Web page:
Why We Revel In Others' 'Humiliation'

Almost everyone fears being embarrassed publicly. Yet, many people get a thrill from seeing others humiliated. i i

Almost everyone fears being embarrassed publicly. Yet, many people get a thrill from seeing others humiliated. iStockphoto.com hide caption

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Almost everyone fears being embarrassed publicly. Yet, many people get a thrill from seeing others humiliated.

Almost everyone fears being embarrassed publicly. Yet, many people get a thrill from seeing others humiliated.

iStockphoto.com

Every office, every family and every neighborhood has a gossip — someone who will readily share whispers about a neighbor's transgressions or a colleague's peccadillos.

And while most of us fear becoming the subject of an embarrassing story ourselves, we also get a guilty thrill listening to those stories, even if we're ashamed to admit it.

In his book Humiliation, author Wayne Koestenbaum picks apart the many facets of humiliation through literature, historical references ... and personal experience.

"I've lived with humiliation all my life, as I think all human beings do," Koestenbaum tells NPR's Tony Cox.

As a child, many of those experiences had to do with Koestenbaum's religion.

"I grew up in an area ... without many Jews," he says. "I had no Jewish friends as a kid. I felt humiliated to be a Jew ... humiliated to have such a weird last name."

Humiliation

by Wayne Koestenbaum

Paperback, 184 pages | purchase

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As a boy, the thought of participating in a bar mitzvah filled Koestenbaum with dread. Watching his older brother's ceremony, he realized he couldn't bear the thought of participating in such a public ritual himself — one that so emphasized his religious identity.

Koestenbaum says that watching his brother "speaking a strange language and wearing strange clothes ... he seemed like an outsider. He seemed not normal."

"I don't think my response was normal," he adds, "but nonetheless ... I didn't want to get in front of the congregation and gesticulate and do those things ... I wanted to opt out of those spectacles of normative behavior."

One's sense of humiliation was once limited to a relatively small circle of people who actually witnessed an embarrassing moment, but today the Internet and reality television have amplified the experience, says sociologist C.J. Pascoe, who studies humiliation among teenage boys.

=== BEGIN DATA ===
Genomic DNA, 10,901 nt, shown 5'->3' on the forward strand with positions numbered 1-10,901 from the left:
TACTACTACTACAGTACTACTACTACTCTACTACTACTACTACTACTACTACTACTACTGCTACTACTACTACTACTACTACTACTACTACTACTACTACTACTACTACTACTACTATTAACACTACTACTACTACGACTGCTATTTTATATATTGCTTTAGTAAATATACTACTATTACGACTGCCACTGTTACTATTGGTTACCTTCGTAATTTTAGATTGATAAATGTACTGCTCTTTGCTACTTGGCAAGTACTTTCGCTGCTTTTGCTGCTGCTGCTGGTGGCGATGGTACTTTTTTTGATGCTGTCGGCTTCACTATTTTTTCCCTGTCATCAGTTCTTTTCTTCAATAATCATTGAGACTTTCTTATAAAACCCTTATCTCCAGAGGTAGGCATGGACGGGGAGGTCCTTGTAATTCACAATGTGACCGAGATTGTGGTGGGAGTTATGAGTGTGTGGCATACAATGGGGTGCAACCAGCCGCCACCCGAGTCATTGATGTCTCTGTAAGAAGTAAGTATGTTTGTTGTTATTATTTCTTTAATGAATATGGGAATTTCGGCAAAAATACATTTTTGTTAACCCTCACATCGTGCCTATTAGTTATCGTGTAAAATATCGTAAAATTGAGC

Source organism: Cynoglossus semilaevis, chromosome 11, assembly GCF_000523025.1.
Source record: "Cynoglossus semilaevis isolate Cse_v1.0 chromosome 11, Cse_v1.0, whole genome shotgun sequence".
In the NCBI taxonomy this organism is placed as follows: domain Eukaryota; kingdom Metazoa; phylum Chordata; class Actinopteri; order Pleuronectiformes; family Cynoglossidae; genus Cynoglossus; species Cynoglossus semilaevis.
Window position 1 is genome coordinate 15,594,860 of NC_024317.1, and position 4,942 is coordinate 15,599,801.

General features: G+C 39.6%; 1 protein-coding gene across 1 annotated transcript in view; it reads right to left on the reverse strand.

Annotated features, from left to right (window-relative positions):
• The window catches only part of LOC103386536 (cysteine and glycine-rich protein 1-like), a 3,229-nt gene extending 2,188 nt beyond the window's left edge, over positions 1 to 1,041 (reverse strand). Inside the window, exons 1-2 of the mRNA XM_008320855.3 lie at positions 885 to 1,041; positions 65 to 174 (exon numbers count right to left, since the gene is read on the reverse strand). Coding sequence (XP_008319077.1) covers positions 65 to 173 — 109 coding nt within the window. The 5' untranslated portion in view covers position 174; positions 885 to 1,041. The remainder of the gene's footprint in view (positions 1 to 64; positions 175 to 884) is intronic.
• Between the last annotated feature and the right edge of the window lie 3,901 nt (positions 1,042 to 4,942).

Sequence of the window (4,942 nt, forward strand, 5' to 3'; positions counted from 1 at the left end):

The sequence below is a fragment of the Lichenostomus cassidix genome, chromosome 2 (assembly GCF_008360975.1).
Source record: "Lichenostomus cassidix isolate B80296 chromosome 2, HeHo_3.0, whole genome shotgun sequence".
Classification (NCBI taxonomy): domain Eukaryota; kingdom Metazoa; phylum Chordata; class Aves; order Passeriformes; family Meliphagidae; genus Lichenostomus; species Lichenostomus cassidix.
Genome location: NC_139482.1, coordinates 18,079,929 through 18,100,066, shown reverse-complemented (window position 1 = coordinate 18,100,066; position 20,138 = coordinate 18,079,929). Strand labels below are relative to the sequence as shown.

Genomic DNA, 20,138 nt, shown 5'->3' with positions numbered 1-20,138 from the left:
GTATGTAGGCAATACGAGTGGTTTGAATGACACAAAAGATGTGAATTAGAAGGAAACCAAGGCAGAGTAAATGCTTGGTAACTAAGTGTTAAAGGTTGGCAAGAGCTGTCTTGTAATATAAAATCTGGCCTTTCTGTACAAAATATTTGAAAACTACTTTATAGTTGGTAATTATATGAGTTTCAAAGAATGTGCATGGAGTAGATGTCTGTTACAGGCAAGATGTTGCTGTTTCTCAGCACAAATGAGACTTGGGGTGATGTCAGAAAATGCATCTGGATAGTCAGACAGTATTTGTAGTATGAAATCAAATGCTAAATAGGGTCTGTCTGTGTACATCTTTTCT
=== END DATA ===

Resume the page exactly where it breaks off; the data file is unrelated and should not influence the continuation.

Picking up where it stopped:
"We see people losing control of their identity all the time when someone videotapes a faux pas and posts it online," Pascoe tells Cox. "These humiliating rituals are being seen by thousands and thousands of people."

But if most people are mortified at the thought of being humiliated personally, why are they also so titillated by watching others embarrass themselves?

"We live in a society which values power," Pascoe says. "Watching someone else be humiliated gives us a sense of personal power. Because we're not that person; we're not the one being humiliated."

The good news, says Koestenbaum, is that our humiliation often fades with time:

"A lot of childhood humiliations that we feel to be the worst — as an adult, it's possible to look back at those humiliating experiences and say, 'You know ... it wasn't so bad. Everybody wasn't making fun of me; only one person was.

"If you wake up from the experience and you're still alive, and not impossibly scarred and traumatized, there's a little kernel of residue ... left," he says. "It's possible, I think, to rebuild a self from that little shred."

But while a person can eventually live down a humiliating experience, we should all try to check the urge to vilify others — particularly in social media contexts where users are free to post comments anonymously.

"We know that anonymity ... allows people to be a lot more evil," Pascoe says. "We need to think about the way power is used ... and gained in our contemporary culture."

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